It is worth noting that even in the statin trials, a large number of clinical coronary events occur despite LDL lowering. Stratification of coronary events according to patients’ baseline HDL cholesterol value indicates that more events occur (irrespective of whether patients receive a statin or placebo) in those with lower concentrations of HDL cholesterol.21 This may be particularly important in diabetes where the type 2 diabetic state is characterised not only by hyperglycaemia but also by a dyslipidaemia with a raised serum triglyceride and low HDL. It is possible that targeting this metabolic profile in the future will be able to reduce clinical coronary events further.


One of the most important trials in cardiovascular and microvascular risk prevention in patients with type 2 diabetes was recently published and involved a multifactorial intervention strategy.22 The Steno-2 study investigators randomised 160 patients to receive either conventional general practitioner care based on national guidelines or intensive therapy, which involved patients and their partners being seen every three months by at least three members of the multidisciplinary diabetes team (doctor, nurse, and dietician) and receiving lifestyle advice and drugs to achieve lower treatment targets for hyperglycaemia, hypertension, and dyslipidaemia.

After a mean 7.8 years of follow up, cardiovascular events were halved (hazard ratio (HR) 0.47, 95% confidence interval (CI) 0.24 to 0.73) and there were significant reductions in rates of retinopathy (HR 0.42 95% CI 0.21 to 0.86), nephropathy (HR 0.39, 95% CI 0.17 to 0.87), and autonomic neuropathy (HR 0.37, 95% CI 0.18 to 0.79). Importantly, the benefits were already apparent at one year in the intensive group compared to the conventional group. Overall, the study showed that with this strict regimen five patients need to be treated to prevent one event over seven years.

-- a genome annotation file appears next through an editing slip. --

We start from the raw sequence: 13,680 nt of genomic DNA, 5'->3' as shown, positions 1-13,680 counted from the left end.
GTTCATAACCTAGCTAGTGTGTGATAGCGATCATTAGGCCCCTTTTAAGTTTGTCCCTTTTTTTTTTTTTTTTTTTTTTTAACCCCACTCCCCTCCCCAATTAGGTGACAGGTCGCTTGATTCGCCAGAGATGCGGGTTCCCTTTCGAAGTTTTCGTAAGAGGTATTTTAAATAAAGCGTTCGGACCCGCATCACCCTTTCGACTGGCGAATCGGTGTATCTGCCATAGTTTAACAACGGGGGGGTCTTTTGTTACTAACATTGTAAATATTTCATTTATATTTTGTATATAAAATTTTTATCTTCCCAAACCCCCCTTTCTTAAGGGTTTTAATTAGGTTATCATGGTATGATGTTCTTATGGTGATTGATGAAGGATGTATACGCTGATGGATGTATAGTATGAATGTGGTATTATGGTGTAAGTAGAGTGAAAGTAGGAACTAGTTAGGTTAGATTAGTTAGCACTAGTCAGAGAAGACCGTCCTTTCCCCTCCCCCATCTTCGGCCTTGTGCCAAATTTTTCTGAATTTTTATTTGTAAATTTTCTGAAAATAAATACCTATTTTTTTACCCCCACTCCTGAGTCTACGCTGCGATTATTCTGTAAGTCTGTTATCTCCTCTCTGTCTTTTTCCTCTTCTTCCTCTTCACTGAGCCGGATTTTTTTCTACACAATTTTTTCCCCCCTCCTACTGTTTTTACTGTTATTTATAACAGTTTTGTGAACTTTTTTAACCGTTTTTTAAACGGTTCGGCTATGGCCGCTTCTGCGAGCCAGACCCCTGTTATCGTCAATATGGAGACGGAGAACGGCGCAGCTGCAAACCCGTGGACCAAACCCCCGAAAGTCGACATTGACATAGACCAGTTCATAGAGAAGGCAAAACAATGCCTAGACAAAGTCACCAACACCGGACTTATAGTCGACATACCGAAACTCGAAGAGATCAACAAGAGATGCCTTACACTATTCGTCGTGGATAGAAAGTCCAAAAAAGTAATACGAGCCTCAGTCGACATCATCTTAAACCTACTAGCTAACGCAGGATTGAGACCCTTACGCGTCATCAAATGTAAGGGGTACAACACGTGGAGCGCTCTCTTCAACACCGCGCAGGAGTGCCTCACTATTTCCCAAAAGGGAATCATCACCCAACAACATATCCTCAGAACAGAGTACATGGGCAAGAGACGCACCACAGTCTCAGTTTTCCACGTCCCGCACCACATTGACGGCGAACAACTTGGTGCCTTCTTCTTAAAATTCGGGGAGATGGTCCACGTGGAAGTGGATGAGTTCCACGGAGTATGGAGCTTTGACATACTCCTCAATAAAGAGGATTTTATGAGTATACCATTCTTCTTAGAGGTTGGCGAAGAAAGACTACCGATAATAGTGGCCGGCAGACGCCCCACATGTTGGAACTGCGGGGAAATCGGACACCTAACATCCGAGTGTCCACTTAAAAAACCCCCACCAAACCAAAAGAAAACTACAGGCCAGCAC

However, full implementation of such a multifactorial strategy into routine practice remains an ideal: it requires an appropriate multidisciplinary team, as well as the time given by patients. Adherence to multiple therapies and the drug costs for achieving newer and more stringent targets have been identified as barriers. These practical issues concerning the treatment of diabetes are now in a greater spotlight due to the growing number of patients requiring treatment.


A pragmatic approach to prevent coronary disease in patients with diabetes is actually to prevent diabetes in the first place. Diabetes is rising in prevalence, both nationally and internationally, and is having a major impact upon health care costs. There is now substantial trial evidence showing that the onset of diabetes can be prevented or at least delayed. Several studies since 1997 have used lifestyle or drug interventions and shown a reduction of diabetes by a considerable percentage, as shown in table 4.23–25